Restaurant in the Raw Puts Oklahoma on the Map
By Jon Jordan, NEWS 9
OKLAHOMA CITY -- A new restaurant in Oklahoma City is changing the way people think about food while bringing world-wide attention to the state.
105Degrees serves nothing but raw food dishes and was designed for a healthier lifestyle. The restaurant also combines the country's first ever state licensed raw food culinary school, which has already brought in food enthusiasts from around the world.
"Raw food is a more gourmet style of cuisine, fully prepared from a vegan diet prepared from fruits, vegetables nuts and seeds," Kenney said.
The unique food prepared in the restaurant and the culinary school is helping to put Oklahoma on the map.
"Yesterday I had a call from Saudi Arabia interested in attending the Academy. Last week some one from Australia. It is meant to be a destination business," said Matthew Kenney, 105Degrees head chef.
Kenney is a world renowned chef and is responsible for bringing his unique style of raw food to Oklahoma.
"People have a extreme image of what its going to be and they see the food and how beautiful rich and decadent and flavorful," Kenney said.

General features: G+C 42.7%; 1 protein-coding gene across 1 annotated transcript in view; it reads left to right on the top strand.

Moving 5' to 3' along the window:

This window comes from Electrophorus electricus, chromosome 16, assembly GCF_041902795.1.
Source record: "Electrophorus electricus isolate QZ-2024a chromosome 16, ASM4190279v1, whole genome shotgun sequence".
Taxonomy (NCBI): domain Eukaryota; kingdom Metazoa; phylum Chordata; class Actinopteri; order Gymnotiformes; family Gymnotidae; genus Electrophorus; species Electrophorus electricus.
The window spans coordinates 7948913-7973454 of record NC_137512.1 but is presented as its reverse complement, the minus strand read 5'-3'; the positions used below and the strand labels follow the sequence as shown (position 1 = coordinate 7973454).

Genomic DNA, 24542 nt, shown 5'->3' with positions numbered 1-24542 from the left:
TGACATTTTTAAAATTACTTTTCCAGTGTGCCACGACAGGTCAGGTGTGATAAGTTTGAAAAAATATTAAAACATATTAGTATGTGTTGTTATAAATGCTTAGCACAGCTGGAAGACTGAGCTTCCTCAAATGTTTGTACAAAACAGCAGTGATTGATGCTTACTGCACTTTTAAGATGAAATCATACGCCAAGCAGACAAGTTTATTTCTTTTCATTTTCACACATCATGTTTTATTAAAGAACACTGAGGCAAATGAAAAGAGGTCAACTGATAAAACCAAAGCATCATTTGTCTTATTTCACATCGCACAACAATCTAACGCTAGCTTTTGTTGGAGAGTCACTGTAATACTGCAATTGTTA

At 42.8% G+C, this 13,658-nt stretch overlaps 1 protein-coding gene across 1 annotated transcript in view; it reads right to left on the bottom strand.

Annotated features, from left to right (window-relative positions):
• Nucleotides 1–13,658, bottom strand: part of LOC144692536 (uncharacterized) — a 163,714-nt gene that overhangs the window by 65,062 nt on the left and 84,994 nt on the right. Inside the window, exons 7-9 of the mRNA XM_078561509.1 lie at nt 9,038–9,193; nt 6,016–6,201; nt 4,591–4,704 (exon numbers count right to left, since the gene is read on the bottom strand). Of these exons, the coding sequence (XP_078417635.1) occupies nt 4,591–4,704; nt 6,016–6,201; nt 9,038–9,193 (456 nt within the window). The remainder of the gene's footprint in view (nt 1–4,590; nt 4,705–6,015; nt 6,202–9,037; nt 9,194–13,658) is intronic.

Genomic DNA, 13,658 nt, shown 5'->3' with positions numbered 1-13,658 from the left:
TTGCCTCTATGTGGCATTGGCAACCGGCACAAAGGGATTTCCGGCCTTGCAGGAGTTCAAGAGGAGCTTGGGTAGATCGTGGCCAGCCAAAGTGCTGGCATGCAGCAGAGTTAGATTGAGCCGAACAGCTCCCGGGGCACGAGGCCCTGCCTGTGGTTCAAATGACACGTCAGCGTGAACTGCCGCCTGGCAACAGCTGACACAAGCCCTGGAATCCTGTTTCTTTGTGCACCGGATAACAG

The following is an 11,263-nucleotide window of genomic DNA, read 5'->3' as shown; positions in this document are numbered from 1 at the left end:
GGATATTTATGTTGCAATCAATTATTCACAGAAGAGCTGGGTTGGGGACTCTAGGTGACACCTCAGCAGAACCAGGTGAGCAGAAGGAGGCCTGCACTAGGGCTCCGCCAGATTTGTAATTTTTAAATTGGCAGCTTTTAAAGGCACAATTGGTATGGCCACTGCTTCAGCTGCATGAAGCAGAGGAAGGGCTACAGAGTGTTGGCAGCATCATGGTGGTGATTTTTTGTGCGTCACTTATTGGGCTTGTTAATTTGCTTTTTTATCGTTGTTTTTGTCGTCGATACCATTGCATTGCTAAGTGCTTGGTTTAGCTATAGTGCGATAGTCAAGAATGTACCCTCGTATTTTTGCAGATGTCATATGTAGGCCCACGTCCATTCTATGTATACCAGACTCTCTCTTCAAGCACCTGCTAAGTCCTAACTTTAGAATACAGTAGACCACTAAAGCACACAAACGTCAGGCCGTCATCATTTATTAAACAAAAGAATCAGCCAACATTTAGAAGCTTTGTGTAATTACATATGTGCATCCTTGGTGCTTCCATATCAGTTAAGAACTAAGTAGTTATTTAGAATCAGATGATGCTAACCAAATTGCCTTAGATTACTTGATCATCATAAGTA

Dara Prentice, a native Oklahoman and lawyer by trade, is the owner and founder of 105Degrees.
Prentice said she has seen the statistics and knows Oklahomans suffers from high obesity rates. She said that's a reason she's confident a raw food restaurant in a meat and potatoes state will work.
"While we have ranked at the bottom in terms of health, I sense a strong desire to turn that around from city leaders as well as grass roots," Prentice said.
Prentice said her restaurant is also helping to boost Oklahoma's economy. Much of the food used at the restaurant is bought from local farmers.
Gina Harney is from Georgia and attending the Academy's first ever school. She, like many other students, is getting not just her first taste of raw foods she's also getting her first taste of Oklahoma.
"I love it here and I'm very excited to be here and hopefully everyone else will be too," Harney said.
As for the restaurant's name, 105Degrees, Kenney said it is scientifically proven that heating foods to 105 degrees helps to preserve the enzymes in the food.
More on News9: 105Degrees' Heirloom Tomato Lasagna